LORD  BYRON  and  his  TIMES
Documents Biography Criticism

William Godwin: his Friends and Contemporaries
Ch. XIII. 1800
William Godwin to James Marshal, 2 August 1800

Contents Vol. I
Ch. I. 1756-1785
Ch. II. 1785-1788
Ch. III. 1788-1792
Ch. IV. 1793
Ch. V. 1783-1794
Ch. VI. 1794-1796
Ch. VII. 1759-1791
Ch. VII. 1791-1796
Ch. IX. 1797
Ch. X. 1797
Ch. XI. 1798
Ch. XII. 1799
Ch. XIII. 1800
Contents Vol. II
Ch. I. 1800
Ch. II. 1800
Ch. III. 1800
Ch. IV. 1801-1803
Ch. V. 1802-1803
Ch. VI. 1804-1806
Ch. VII. 1806-1811
Ch. VIII. 1811-1814
Ch. IX. 1812-1819
Ch. X. 1819-1824
Ch. XI. 1824-1832
Ch. XII. 1832-1836
Creative Commons License

Licensed under a Creative Commons Attribution-Noncommercial-Share Alike 3.0 Unported License.
Produced by CATH
[Dublin, Aug. 2, 1800.]

Mrs Elwes tells me in her letter that I shall be at home on the 3d of August. Probably she had the intelligence from you. From what premisses the conclusion was drawn I know not, but I am apprehensive it will prove in some measure erroneous. My original purpose was to have quitted Dublin the 27th of July, last Saturday, and exactly four weeks from the day I quitted London. I am now writing on Saturday, the 2d of August, one week later, and am seated quietly in Mr Curran’s bookroom, in his rural retreat he visits from Dublin. It was originally proposed between him and me that the week now concluding should be spent in an excursion to Wexford, whither he expected to be called for the assizes. That expectation has been frustrated, and he has now prevailed on me to attend him to the assizes at Carlow, and has promised that I shall be on board the packet for England on Thursday evening, the 7th inst. That Thursday, however, will probably be Friday. I then propose, as I believe I have told you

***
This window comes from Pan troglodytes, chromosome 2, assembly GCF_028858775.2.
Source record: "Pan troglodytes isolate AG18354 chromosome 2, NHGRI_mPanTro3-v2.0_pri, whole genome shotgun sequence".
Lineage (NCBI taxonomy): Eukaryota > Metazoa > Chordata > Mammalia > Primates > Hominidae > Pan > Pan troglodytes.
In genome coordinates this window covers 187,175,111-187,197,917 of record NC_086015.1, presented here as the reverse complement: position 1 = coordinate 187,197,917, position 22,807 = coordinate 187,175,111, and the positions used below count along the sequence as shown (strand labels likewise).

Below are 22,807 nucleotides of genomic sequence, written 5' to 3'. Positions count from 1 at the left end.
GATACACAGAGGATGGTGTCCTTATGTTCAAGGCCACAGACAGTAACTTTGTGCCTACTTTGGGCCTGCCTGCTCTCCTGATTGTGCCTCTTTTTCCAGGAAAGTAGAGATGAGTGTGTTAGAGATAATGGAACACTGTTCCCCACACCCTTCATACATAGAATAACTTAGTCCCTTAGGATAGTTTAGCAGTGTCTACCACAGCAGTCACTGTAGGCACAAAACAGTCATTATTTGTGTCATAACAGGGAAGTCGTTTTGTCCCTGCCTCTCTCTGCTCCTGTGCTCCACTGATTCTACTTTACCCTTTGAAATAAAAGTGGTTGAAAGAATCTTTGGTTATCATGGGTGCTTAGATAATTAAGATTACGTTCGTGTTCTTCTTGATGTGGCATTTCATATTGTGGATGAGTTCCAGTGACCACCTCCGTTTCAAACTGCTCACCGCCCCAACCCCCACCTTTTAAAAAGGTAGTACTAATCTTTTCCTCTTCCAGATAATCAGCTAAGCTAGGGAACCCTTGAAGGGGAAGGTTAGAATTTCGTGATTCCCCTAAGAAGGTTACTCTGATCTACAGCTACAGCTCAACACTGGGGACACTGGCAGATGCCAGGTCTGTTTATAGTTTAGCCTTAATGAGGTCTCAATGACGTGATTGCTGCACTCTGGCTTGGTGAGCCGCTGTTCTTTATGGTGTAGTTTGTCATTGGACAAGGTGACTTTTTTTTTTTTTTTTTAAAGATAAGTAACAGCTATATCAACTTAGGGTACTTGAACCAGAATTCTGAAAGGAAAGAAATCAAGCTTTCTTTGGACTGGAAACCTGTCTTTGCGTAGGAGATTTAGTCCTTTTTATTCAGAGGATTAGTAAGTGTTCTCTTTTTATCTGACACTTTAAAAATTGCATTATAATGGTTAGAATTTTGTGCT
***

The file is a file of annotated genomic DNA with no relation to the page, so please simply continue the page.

already, to walk three days amidst the natural and almost unrivalled beauties of N. Wales, and have a letter of introduction from
Mr Grattan to Lady Harriet Butler and Miss Di Ponsonby, two old maids in the vale of Llangollen, with whom I propose to spend a couple of hours. I shall, however, certainly endeavour to give you precise notice of the time of my arrival at the trunks of the trees, which I can at any time by despatching a line from any part of N. Wales, twenty-four hours before I quit it in person. . . .

“I wish also that you would write to Arnot immediately, poste-restante, at Fünfkirchen, if there is any chance of your letter reaching its destination in time to cheer the beloved wanderer. Tell him of my absence from London, tell him of my increasing affection and anxiety for his welfare, tell him of my increasing admiration and respect for his narrative. Beg him to give me under his hand an explicit permission to publish his journal in case of any unhappy accident to himself, and an approbation beforehand of my conduct, whatever it shall happen to be. Keep a copy of your letter.

“I have kept pretty good company here. Last Wednesday I dined with three countesses—Countess-dowager Moira (it was at her house), Earl and Countess Granard, and Countess Mountcashel, and on Sunday I am to dine at Lady Mountcashel’s. I mean to call on Lady Moira the moment I have quitted this letter. But I have not yet seen either Grattan or Ponsonby. They are however, I believe, to dine with us at Mr Curran’s barn (as he calls it) to-morrow. He wishes me to go with him to the assizes at Wexford, but that I believe I must decline. They are in the beginning of August. Hitherto there have been daily sittings of the courts of law, and I see nothing of him from breakfast till five o’clock. This will last ten days longer, and I wish much to spend one week with this charming creature when he is at full leisure. On that computation I shall not cross the channel till about the 28th inst.

“I am fully sensible to your care of my children and my establishment. Every minute particular that you will be so good as to write to me respecting them will be highly gratifying. . . . .


“I depute to Fanny and Mr Collins, the gardener, the care of the garden. Tell her I wish to find it spruce, cropped, weeded, and mowed at my return; and if she can save me a few strawberries and a few beans without spoiling, I will give her six kisses for them. But then Mary must have six kisses too, because Fanny has six.

“It would be highly gratifying if on my return I could find the elaborate repairs and papering of my house finished, the garden-door erected, and the household linen ready for use. Do not forget the directions of this or my preceding letter, though they should not be repeated in any of my subsequent ones. . . .